The Road Not Taken

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The Road Not Taken

Two roads diverged in a yellow wood,
And sorry I could not travel both
And be one traveler, long I stood
And looked down one as far as I could
To where it bent in the undergrowth;

Then took the other, as just as fair,
And having perhaps the better claim
Because it was grassy and wanted wear,
Though as for that the passing there
Had worn them really about the same,

And both that morning equally lay
In leaves no step had trodden black.
Oh, I marked the first for another day!
Yet knowing how way leads on to way
I doubted if I should ever come back.

I shall be telling this with a sigh
Somewhere ages and ages hence:
Two roads diverged in a wood, and I,
I took the one less traveled by,
And that has made all the difference.

This is a post I wrote after my first module of my training to become an professional intercultural coach. Thought I’d share it with you on this new website today!

 

This poem was one of the first poems I studied as an English student in high school. I have always liked the poem very much because it reflects a part of my personality: I don’t like to choose but, well, sometimes you just HAVE to. I always try to satisfy the multiple wishes I have within me. I don’t like to decide because… well, the other choice could be cool, too! You never know. And so, over the now almost last 40 years (ouch, did I REALLY just say that?), I have and will always wonder: what if?
It’s not a positive nor negative decision, it’s just a decision to be taken since we simply CANNOT always go down two paths at the same time. Physically, you just can’t, though I promise you, sometimes I do try hard… and of course get lost and split in half by doing so.
Last Wednesday (February 2012), I started my training to become an intercultural coach. 3 days of intensive studying… well, mainly yourself without really knowing it, and also techniques and theories, of course! We have to and had to get to know each other and myself over three days and form groups that will work together between sessions. And I kept wondering for three days if I had made the right choice going down this path rather than just going back to teaching at the engineering schools and thus taking the path ‘well-traveled’. This new path with all its uncertainty is enticing and scary, fun and freaky. I know where I want to end up (i.e. intercultural coaching), but I don’t know exactly how I will get there. It’s a new adventure, a “path less traveled by” and I will see (and tell you) if it made the difference!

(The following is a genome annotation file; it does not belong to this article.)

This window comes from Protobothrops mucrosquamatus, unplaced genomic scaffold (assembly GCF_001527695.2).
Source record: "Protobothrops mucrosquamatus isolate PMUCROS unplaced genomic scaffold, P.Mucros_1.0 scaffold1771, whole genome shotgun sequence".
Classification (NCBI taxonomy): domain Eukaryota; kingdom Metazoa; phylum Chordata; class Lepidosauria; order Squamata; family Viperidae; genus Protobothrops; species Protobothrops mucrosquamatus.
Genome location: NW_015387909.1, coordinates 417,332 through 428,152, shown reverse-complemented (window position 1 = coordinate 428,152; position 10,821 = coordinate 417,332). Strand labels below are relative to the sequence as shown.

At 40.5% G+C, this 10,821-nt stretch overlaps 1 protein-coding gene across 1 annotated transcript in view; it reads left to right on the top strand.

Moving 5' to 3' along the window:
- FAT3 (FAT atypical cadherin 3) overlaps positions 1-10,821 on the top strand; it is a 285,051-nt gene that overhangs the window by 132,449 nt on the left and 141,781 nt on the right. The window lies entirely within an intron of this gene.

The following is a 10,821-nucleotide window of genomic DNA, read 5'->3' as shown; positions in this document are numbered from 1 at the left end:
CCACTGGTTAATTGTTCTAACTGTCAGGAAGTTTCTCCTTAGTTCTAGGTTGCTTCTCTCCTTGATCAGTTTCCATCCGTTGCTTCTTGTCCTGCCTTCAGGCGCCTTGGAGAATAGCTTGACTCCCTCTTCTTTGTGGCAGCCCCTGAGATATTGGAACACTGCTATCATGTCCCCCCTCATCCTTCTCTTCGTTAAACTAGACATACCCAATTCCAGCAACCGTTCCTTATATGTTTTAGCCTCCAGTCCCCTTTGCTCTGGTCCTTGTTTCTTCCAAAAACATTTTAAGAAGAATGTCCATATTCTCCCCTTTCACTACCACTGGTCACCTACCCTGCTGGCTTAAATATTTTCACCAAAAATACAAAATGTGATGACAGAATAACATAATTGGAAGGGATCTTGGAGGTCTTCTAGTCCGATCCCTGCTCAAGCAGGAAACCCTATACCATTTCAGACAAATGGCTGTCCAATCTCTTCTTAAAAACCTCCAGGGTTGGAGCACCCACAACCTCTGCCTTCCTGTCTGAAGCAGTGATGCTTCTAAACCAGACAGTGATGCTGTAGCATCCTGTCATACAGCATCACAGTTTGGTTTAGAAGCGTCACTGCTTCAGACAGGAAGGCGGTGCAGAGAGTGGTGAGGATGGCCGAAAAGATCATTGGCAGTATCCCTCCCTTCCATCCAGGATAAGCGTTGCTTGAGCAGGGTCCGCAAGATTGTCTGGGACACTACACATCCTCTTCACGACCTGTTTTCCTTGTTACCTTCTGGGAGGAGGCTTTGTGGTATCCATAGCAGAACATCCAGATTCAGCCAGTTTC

cheers

(the original post is here: at “a path less travelled…”

 

My reasons for being what I am becoming…

Germany (birthplace), USA and Brazil (child), Germany (youth) and Germany, US (studies, sort of adult), France and Egypt and France again (parent and still searching the adult)….     Having grown up with multiple languages in multiple countries within a multicultural family, I had to learn to bridge the differences between cultures: my parents culture, which was the “home” culture and the “outside world” culture.Sometimes, I didn’t have much of a choice but to bridge those gaps for my own sanity. In your own culture, you grow up with certain codes that you apply to life around you to be able to understand and thus to cope. I had two sets of codes at home and outside our home… multiples sets of cultural codes for that matter as the cultural codes in the US are quite different from those in Brazil. And then, at age 10, I was thrown into the set of codes in Germany. But those weren’t the codes my parents had taught me; my parents had changed and adapted to the system(s) around them and their codes had been altered… leaving me feeling like a… well a misfit almost… sometimes. Though sometimes that was cool, more often, as is normal when you’re a teen, I didn’t like being different… at ALL!

It took a long time for me to realize that all of this was a positive thing. It took time and energy to get there. But it is one of the many reasons that helped forge the idea of turning my experience into my future job:

     Raise awareness that the world is not a in a box, but a “box of chocolates” (thanks Forrest!): as an intercultural coach, I would like people to “taste” all those different flavors that make up our world. Maybe at times we don’t like what we taste but have to accept the fact that the flavor exists. Or whilst we don’t like the taste of it, others do for whatever reasons. Other flavors we enjoy or even love, but we would like to understand why. Going beyond the tasting part is not an easy thing. But that won’t stop us, right?

   My job? Make people become aware of (their own) cultural differences and similarities; create a climate of mutual understanding with insight into the complex world of intercultural communication.

My inspiration for the name of this blog and new adventure?
                 Edward T. Hall’s book “Beyond Culture”

Couverture“Beyond Culture is a proud celebration of human capacities. For too long, people have taken their own ways of life for granted, ignoring the vast, international cultural community that surrounds them. Humankind must now embark on the difficult journey beyond culture, to the discovery of a lost self and a sense of perspective. By holding up a mirror, Hall permits us to see the awesome grip of unconscious culture. With concrete examples ranging from James Joyceʼs Finnegans Wake to the mating habits of the bowerbird of New Guinea, Hall shows us ourselves. Beyond Culture is a book about self-discovery; it is a voyage we all must embark on if mankind is to survive.
http://books.google.fr/books/about/Beyond_Culture.html?hl=fr&id=uTJOGq_DI5QC